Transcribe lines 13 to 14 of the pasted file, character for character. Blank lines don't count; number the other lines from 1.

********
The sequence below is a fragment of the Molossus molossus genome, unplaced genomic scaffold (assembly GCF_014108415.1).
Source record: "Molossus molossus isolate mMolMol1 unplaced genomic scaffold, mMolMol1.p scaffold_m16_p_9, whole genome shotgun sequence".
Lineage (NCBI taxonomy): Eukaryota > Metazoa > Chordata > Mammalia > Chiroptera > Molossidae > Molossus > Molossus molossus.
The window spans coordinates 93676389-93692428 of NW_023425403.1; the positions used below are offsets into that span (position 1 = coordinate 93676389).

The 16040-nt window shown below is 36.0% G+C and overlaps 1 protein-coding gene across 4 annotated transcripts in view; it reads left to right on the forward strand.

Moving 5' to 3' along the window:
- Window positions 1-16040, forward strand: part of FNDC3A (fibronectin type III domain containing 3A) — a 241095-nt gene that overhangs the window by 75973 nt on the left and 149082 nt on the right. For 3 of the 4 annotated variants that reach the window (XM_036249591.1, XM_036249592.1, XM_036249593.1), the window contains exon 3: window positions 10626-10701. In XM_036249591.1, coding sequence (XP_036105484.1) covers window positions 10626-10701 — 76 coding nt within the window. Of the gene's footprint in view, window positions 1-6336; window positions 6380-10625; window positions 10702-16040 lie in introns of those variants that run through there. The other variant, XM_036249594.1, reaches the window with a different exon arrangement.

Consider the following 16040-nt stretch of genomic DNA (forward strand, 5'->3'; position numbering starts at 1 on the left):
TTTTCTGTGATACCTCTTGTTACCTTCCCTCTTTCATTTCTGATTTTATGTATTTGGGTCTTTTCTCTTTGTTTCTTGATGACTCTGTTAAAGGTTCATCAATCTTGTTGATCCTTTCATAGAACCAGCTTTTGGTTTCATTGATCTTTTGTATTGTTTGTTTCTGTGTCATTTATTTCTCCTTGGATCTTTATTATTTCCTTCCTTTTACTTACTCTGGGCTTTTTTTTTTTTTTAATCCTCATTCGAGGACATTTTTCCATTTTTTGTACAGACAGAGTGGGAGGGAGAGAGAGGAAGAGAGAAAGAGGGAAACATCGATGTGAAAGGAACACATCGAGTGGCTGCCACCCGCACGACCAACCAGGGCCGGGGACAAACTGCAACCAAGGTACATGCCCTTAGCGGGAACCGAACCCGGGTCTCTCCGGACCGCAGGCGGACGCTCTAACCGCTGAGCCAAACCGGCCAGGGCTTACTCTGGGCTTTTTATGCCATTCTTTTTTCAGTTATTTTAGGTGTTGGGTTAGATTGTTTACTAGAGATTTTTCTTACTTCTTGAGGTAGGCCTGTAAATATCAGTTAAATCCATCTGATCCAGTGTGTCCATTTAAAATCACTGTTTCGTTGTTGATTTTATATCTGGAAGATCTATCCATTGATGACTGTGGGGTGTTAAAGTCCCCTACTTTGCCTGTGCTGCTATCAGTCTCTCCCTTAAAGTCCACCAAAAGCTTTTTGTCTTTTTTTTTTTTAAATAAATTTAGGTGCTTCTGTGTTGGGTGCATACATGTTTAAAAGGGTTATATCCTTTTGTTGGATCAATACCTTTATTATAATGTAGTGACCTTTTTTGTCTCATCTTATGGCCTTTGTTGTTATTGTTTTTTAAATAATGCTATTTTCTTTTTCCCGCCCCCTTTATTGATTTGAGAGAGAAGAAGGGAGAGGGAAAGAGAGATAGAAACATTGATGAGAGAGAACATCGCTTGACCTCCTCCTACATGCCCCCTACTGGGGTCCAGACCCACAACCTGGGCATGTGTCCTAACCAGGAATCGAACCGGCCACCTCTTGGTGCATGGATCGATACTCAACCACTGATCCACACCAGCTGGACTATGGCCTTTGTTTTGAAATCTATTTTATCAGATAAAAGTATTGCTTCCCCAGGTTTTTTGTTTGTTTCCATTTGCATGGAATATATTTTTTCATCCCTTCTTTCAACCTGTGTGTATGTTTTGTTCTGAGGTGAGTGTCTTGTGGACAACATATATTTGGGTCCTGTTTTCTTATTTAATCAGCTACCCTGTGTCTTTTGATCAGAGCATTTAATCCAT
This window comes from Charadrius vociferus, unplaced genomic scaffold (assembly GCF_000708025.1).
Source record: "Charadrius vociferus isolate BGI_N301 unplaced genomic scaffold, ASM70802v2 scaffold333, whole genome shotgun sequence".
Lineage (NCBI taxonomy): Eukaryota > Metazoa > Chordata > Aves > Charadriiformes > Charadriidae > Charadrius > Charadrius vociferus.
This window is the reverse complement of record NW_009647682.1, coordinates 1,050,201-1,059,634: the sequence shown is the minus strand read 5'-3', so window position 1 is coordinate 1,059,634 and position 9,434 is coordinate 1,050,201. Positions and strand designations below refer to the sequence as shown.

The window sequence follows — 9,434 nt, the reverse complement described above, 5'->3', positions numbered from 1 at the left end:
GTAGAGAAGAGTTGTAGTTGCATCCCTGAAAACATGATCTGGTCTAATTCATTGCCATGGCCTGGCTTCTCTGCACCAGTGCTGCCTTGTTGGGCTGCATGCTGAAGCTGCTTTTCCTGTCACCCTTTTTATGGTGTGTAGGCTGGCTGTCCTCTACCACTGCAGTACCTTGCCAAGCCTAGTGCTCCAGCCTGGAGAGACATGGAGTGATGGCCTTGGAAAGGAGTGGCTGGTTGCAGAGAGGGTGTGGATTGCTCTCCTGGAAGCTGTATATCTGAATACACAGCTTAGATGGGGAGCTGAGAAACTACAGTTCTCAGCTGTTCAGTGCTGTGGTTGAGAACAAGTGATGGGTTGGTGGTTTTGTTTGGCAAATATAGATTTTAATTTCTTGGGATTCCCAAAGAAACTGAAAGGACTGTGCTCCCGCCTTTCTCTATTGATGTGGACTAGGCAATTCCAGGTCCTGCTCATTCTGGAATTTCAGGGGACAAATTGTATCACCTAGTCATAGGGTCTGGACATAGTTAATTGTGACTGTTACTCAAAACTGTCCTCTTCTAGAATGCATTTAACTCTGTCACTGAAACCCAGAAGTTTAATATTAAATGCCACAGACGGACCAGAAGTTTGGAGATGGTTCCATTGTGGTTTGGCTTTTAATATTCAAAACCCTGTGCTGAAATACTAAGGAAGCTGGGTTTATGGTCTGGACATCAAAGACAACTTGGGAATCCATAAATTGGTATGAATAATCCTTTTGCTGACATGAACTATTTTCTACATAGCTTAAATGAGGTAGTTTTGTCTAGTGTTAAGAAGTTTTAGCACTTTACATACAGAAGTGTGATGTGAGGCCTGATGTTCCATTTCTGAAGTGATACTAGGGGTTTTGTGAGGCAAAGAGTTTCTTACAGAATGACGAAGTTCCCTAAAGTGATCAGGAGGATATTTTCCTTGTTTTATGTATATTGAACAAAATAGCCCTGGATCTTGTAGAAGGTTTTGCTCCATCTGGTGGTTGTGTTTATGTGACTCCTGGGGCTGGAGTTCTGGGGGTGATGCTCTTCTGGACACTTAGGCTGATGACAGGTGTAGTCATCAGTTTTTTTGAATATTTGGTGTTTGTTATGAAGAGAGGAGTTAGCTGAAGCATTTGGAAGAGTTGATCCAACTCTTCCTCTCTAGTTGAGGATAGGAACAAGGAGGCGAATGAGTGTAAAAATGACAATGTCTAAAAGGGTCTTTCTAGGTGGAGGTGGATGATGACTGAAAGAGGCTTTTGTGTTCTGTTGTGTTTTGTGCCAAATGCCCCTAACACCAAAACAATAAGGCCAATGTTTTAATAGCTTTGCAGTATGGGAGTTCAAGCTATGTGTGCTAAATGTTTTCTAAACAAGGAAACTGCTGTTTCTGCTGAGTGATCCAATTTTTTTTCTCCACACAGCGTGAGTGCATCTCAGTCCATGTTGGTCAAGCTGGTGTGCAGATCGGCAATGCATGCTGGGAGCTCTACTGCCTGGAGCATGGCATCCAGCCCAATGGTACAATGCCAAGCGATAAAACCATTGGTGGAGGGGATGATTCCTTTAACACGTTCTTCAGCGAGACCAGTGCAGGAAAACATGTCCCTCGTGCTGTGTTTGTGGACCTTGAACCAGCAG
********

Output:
This window is the reverse complement of record NW_009647682.1, coordinates 1,050,201-1,059,634: the sequence shown is the minus strand read 5'-3', so window position 1 is coordinate 1,059,634 and position 9,434 is coordinate 1,050,201. Positions and strand designations below refer to the sequence as shown.

The window sequence follows — 9,434 nt, the reverse complement described above, 5'->3', positions numbered from 1 at the left end: